In the same way that smartphones ignited the app economy and changed how we live, the next generation of wireless networks will make AI applications accessible to any connected device or enterprise need–unlocking new and enhanced services, use cases, business models, and economic growth.


Looking to next year

We will have to check back this time next year to see if the lessons I learned still have merit. I know that as recently as last week, I had my network connection fail me in the middle of a webinar with an analyst I greatly admire, Maribel Lopez. I had to quickly switch to a personal wireless connection to continue but was just barely able to do so. I certainly needed a more resilient network! Or maybe an AI-driven and an intelligent network that could have sensed the problem and immediately switched me from one connection to another? The pandemic has made clear how critical being connected, and connected well, is for all of us. No matter what happens, it’s just about guaranteed we will see a year of change and innovation as once forward-looking technologies like 5G and AI become more and more mainstream. Speaking for myself, I’m excited to put these lessons to work in 2022.

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About the Author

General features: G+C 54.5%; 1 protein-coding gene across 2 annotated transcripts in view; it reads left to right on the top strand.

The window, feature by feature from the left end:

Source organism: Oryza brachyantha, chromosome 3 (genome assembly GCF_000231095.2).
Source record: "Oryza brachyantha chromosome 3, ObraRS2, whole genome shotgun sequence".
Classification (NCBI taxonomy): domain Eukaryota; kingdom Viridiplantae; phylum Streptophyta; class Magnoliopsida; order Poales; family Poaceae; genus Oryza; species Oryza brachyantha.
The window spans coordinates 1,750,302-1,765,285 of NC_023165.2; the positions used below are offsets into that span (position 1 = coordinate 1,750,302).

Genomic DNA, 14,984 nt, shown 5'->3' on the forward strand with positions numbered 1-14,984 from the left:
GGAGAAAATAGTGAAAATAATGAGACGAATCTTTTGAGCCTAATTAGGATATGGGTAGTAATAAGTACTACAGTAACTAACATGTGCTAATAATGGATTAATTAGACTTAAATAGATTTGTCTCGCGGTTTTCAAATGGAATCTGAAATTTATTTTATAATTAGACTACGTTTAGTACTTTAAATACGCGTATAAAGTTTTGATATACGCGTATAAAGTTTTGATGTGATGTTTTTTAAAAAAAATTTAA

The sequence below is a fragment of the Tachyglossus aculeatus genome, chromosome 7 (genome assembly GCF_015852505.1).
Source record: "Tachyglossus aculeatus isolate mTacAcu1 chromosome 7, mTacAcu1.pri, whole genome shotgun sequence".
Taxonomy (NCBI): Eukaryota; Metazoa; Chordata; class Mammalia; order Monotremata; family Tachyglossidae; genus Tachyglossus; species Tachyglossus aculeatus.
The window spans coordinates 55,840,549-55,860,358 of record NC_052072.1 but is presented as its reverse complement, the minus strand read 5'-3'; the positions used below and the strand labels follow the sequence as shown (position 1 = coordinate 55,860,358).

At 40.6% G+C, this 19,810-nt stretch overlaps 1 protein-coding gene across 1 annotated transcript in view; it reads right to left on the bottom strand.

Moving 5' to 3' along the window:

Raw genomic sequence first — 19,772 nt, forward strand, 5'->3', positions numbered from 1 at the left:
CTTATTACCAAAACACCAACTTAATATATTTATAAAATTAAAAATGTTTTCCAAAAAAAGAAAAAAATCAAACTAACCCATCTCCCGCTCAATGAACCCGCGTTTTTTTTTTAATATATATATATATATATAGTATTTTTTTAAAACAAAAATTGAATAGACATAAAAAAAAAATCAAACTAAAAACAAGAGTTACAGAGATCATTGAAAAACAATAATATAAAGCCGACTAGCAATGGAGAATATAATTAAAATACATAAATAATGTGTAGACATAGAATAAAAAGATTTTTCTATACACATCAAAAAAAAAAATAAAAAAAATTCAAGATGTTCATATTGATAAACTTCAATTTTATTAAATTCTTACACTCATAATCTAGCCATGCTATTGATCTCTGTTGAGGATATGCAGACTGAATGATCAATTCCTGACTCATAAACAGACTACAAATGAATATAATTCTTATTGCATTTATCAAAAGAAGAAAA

Asha Keddy has 25+ years of experience at Intel as a patent-holding engineer and technology futurist building enterprise systems and defining policies that transform working and living environments. Ms. Keddy continues to serve as a pivotal force at Intel in the creation of the multi-trillion dollar 5G market opportunity. In this role, she has executed incubation efforts, product development, industry forums, standards creation, ecosystem enablement, and policy governance. Building on her experience as Intel’s 5G exec sponsor, she currently serves as Corporate Vice President and General Manager for Intel’s Next Generation Systems & Standards business unit. Keddy leads global efforts to build the next generation of distributed intelligence and advanced connectivity including 6G, the latest class of Wi-Fi technology, and more, thus empowering the creation of transformative and sustainable opportunities beyond Intel’s current playbook. Keddy is a highly networked industry thought leader, and a global spokesperson providing insights to government agencies, the media, analysts, academia, and investors. She has served as a representative before Congress and international government agencies including testimonies to the senate on 5G. Keddy helped establish Intel as a leader within key wireless, industrial and edge standards bodies, and multiple industry fora, such as the 3GPP, IEEE, Wi-Fi Alliance, ETSI and Open-RAN. Keddy is a founder and advisor to Innovative Optical Wireless Network (IOWN GF) and has served or serves as long time director on the board of directors of Wi-Fi Alliance, 5G Americas, and CTIA. In April 2022, she joined Smith Micro Software (SMSI)’s as an independent Board Director. Keddy holds a Master of Science in Computer Science from Clemson University and a Bachelor of Science in Computer Engineering from the University of Mumbai. She is an alumna of Stanford University’s Graduate School of Business as part of the Intel Executive Accelerator Program. She is an avid advocate for women and minorities in technology. Residing in Portland, Oregon, Asha is an avid enthusiast for sustainability and the great outdoors. She enjoys kayaking, hiking, and spending time in nature with her family.